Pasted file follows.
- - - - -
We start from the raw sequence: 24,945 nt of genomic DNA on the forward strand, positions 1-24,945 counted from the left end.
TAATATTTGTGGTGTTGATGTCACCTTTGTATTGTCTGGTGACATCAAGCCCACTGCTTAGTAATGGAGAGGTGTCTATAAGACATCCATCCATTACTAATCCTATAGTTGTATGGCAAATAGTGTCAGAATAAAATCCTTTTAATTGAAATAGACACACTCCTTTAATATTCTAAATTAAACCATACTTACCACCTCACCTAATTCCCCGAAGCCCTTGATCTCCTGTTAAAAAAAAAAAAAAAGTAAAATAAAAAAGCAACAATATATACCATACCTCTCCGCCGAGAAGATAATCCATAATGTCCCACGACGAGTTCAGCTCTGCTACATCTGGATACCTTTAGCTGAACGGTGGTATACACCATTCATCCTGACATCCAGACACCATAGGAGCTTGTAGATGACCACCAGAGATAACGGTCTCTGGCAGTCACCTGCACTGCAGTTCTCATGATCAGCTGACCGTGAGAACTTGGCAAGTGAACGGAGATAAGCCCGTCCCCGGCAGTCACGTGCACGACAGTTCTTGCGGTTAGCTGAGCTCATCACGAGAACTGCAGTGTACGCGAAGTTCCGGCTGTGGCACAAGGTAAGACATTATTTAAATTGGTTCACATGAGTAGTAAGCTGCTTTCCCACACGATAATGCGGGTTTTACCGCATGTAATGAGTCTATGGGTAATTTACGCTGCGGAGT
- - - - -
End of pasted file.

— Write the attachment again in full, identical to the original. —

We start from the raw sequence: 24,945 nt of genomic DNA on the forward strand, positions 1-24,945 counted from the left end.
TAATATTTGTGGTGTTGATGTCACCTTTGTATTGTCTGGTGACATCAAGCCCACTGCTTAGTAATGGAGAGGTGTCTATAAGACATCCATCCATTACTAATCCTATAGTTGTATGGCAAATAGTGTCAGAATAAAATCCTTTTAATTGAAATAGACACACTCCTTTAATATTCTAAATTAAACCATACTTACCACCTCACCTAATTCCCCGAAGCCCTTGATCTCCTGTTAAAAAAAAAAAAAAAGTAAAATAAAAAAGCAACAATATATACCATACCTCTCCGCCGAGAAGATAATCCATAATGTCCCACGACGAGTTCAGCTCTGCTACATCTGGATACCTTTAGCTGAACGGTGGTATACACCATTCATCCTGACATCCAGACACCATAGGAGCTTGTAGATGACCACCAGAGATAACGGTCTCTGGCAGTCACCTGCACTGCAGTTCTCATGATCAGCTGACCGTGAGAACTTGGCAAGTGAACGGAGATAAGCCCGTCCCCGGCAGTCACGTGCACGACAGTTCTTGCGGTTAGCTGAGCTCATCACGAGAACTGCAGTGTACGCGAAGTTCCGGCTGTGGCACAAGGTAAGACATTATTTAAATTGGTTCACATGAGTAGTAAGCTGCTTTCCCACACGATAATGCGGGTTTTACCGCATGTAATGAGTCTATGGGTAATTTACGCTGCGGAGT